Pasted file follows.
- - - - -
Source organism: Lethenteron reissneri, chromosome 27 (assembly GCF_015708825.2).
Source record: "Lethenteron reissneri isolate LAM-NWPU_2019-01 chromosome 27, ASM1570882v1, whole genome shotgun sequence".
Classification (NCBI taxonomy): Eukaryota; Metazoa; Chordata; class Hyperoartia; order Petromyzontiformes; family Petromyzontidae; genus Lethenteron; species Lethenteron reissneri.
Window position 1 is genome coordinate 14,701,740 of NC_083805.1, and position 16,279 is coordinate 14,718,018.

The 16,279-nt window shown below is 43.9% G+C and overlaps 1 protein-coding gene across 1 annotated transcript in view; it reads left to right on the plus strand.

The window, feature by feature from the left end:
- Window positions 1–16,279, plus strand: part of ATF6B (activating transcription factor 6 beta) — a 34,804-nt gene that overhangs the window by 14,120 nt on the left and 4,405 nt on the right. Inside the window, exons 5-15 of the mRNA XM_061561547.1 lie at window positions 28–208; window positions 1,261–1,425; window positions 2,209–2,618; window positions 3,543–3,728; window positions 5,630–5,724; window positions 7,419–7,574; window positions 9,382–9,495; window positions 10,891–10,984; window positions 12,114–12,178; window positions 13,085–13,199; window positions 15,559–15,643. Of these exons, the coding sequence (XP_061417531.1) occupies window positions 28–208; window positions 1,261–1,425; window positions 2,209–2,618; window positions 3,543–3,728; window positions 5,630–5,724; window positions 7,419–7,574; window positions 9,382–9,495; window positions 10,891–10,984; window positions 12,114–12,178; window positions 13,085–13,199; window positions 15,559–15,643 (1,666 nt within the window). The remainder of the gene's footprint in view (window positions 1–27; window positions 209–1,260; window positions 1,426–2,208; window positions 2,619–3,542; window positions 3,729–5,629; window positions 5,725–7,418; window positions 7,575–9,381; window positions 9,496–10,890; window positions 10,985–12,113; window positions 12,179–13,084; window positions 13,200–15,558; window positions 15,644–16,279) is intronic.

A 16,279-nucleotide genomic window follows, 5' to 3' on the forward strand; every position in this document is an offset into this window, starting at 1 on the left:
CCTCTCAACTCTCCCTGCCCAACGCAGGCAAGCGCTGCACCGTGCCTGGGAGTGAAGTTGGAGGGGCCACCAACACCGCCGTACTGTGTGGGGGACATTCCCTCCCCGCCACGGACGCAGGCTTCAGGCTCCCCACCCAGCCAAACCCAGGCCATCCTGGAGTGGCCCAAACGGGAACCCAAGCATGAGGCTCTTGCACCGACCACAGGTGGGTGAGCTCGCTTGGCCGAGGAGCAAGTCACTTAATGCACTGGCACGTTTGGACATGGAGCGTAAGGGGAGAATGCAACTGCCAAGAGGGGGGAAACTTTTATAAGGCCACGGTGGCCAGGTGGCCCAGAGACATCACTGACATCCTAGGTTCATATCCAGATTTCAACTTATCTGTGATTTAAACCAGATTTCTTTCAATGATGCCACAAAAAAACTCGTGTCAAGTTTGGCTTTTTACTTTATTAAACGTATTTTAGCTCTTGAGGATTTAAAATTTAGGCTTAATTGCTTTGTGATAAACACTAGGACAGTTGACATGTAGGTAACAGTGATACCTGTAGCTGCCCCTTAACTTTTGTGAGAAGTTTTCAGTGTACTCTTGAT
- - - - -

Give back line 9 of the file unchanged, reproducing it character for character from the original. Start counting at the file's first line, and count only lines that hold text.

CCTCTCAACTCTCCCTGCCCAACGCAGGCAAGCGCTGCACCGTGCCTGGGAGTGAAGTTGGAGGGGCCACCAACACCGCCGTACTGTGTGGGGGACATTCCCTCCCCGCCACGGACGCAGGCTTCAGGCTCCCCACCCAGCCAAACCCAGGCCATCCTGGAGTGGCCCAAACGGGAACCCAAGCATGAGGCTCTTGCACCGACCACAGGTGGGTGAGCTCGCTTGGCCGAGGAGCAAGTCACTTAATGCACTGGCACGTTTGGACATGGAGCGTAAGGGGAGAATGCAACTGCCAAGAGGGGGGAAACTTTTATAAGGCCACGGTGGCCAGGTGGCCCAGAGACATCACTGACATCCTAGGTTCATATCCAGATTTCAACTTATCTGTGATTTAAACCAGATTTCTTTCAATGATGCCACAAAAAAACTCGTGTCAAGTTTGGCTTTTTACTTTATTAAACGTATTTTAGCTCTTGAGGATTTAAAATTTAGGCTTAATTGCTTTGTGATAAACACTAGGACAGTTGACATGTAGGTAACAGTGATACCTGTAGCTGCCCCTTAACTTTTGTGAGAAGTTTTCAGTGTACTCTTGAT